Design thinking

Woodapple collaborated with Government of India body FSSAI as Design Thinking Partners, to help them become a top-visionary for the Rockefeller Food System Vision 2050 from a pool of more than 1,300 applicants across 110 countries.

Learn more about the project

Woodapple’s approach to creating the food system vision for 2050 drew from four distinct tenets of design thinking, ‘what is, ‘what if’, ‘what works’ and ‘what wows’ to tackle challenges tied to six diverse themes: environment, diets, economics, culture, technology, and policy.

The Design Thinking and Visioning involved speaking to different stakeholders across the spectrum – urban farmers, nutritionists, food experts, civil society, design thinkers, international agencies and the government to develop a vision of a regenerative, interconnected and nourishing food system.

In its communication, the Rockefeller Foundation stated, ‘Your vision inspires. If implemented, it can transform. It feels lofty yet feasible – audacious yet vital. It can reveal a path forward to a nourishing, resilient, sustainable and equitable food system for 2050, if not well before.’

In design thinking, the user is at the heart of the search for solutions. It’s vital that governments use it to shape programs and services.

Woodapple’s Design Thinking and Visioning – FSSAI’s award winning Rockefeller Food Vision Systems 2050 prize

The ‘Better food for better lives for one sixth of the world population by 2050’ was amongst top 10 finalists. The award winning entries from Canada, China, India, Kenya, the Netherlands, Nigeria, Peru, and the U.S were based on their potential to inspire real, positive and bold transformation of food systems by 2050.

The design head, Joy Banerjee shares “we used design thinking to capture a very large data, numerous opinions and cases to synthesise it into a viable vision. Secondly we designed and visualised parts of the future solutions like credit based economic models, packaging stickers, community-based local food ecosystems, integration of traditional knowledge with new technologies amongst other things” These conversations helped capture public perception on present food system challenges and free flowing new ideas and action plans.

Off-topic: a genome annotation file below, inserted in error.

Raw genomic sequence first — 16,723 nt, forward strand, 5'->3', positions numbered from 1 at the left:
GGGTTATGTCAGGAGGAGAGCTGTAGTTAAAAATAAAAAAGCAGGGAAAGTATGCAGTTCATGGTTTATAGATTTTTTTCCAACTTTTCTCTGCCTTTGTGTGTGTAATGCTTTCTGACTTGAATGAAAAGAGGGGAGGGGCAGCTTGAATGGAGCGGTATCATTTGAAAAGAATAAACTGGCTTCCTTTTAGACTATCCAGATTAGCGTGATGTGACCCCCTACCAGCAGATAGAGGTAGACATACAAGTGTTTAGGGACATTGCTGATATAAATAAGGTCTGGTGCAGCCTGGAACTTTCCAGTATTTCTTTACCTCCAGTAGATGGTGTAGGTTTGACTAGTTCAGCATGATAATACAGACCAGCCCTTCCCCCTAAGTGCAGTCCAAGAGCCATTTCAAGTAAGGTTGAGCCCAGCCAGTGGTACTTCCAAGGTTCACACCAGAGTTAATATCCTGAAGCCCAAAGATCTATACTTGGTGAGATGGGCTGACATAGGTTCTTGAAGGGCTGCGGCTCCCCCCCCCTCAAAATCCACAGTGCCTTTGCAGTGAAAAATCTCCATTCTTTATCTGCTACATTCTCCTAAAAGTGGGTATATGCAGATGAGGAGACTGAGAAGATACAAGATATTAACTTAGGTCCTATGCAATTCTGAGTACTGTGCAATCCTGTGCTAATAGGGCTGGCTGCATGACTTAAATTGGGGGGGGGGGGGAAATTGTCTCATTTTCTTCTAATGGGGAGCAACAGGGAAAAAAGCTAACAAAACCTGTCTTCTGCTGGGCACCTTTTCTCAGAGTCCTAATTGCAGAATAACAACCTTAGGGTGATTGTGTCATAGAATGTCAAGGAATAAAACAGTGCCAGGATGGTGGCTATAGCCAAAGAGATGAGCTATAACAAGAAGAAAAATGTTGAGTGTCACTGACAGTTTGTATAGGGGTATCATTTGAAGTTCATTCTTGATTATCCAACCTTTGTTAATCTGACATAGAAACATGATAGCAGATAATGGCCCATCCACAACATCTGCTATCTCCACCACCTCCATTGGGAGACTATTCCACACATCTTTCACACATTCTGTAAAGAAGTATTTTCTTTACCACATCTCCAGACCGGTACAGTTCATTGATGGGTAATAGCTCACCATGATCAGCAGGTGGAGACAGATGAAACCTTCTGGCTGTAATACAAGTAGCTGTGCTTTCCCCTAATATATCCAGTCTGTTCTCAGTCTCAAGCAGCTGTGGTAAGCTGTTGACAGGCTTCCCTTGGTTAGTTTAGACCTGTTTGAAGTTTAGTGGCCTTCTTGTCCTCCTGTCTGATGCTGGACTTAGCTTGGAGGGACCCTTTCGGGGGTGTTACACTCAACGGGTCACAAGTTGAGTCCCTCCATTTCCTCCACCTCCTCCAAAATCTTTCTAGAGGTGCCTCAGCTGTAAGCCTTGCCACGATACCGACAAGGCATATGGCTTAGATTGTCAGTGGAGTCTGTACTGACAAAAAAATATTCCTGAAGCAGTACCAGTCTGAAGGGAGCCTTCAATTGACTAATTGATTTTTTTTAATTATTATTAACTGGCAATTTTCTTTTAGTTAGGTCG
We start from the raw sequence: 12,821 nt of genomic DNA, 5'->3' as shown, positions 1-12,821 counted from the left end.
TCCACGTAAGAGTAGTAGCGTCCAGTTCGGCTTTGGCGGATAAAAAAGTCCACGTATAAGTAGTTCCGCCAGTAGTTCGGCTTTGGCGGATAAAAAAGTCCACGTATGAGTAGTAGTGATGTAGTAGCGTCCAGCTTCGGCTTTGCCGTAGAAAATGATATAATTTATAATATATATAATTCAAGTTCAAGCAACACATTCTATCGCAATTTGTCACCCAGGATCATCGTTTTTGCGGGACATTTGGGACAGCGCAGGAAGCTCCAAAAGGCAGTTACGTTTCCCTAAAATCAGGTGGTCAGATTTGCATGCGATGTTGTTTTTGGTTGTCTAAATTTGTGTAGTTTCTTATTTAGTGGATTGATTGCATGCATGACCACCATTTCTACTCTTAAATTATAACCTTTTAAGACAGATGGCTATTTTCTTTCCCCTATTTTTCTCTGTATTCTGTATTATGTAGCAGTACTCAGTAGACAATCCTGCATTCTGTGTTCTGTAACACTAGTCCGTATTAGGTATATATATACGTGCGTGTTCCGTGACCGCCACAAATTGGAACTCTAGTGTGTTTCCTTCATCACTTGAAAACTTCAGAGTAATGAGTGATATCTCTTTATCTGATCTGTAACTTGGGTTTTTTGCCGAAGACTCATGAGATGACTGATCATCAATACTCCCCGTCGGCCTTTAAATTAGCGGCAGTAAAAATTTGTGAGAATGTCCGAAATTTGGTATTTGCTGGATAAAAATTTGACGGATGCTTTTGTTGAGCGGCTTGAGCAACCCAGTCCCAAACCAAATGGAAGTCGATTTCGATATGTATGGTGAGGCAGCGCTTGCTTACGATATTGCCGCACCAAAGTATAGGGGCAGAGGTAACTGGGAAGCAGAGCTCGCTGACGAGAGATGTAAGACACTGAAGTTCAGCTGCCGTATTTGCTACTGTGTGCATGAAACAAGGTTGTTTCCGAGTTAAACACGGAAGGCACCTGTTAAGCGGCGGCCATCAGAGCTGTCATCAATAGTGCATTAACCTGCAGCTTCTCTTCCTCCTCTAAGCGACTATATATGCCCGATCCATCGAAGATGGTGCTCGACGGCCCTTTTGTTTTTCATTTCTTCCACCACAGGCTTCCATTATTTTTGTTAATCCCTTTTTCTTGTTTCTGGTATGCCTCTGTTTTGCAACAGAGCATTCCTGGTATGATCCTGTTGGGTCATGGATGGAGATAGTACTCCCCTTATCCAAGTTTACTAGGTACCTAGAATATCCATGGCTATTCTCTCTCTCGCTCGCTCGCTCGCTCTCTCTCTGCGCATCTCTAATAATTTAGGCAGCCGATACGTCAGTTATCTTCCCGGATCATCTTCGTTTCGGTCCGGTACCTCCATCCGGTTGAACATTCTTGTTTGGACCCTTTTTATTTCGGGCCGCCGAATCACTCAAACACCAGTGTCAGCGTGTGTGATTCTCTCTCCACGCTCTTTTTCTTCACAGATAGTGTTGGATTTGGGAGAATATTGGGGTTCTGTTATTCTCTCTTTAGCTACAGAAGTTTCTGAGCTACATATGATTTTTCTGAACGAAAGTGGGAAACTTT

What emerged from the collective brainstorming were funnelled as vital inputs into building futuristic scenarios. The exercise culminated in a utopian visioning ‘A day in the life’ concept involving various actors in the food system, interconnecting the diverse themes with futuristic technologies and ancient food system practices.

"Design thinking is essentially a human-centered approach to problem solving. Globally, businesses, not-for-profits and governments are increasingly applying design methodologies to find solutions to modern day problems. Key elements in this thinking process includes empathy, listening and iteration to tune in to the needs of the user. According to Dr. Rajiv J. Shah, President of The Rockefeller Foundation “The inspiring Visions put forward paint a picture of a more hopeful future food system – one that is equitable, sustainable and can transform our planet and improve the diets and health of people across the globe. The beginning of adoption of the design-thinking process and principles in India and its governance is an encouraging sign of changing times."

Here's what we created using the Design Thinking and Visioning


India Vision 2050 We spoke to various stakeholders and partners and this is what we visioned together.
A day in a lifeof an Indian food data scientist and an aspiring chef in 2050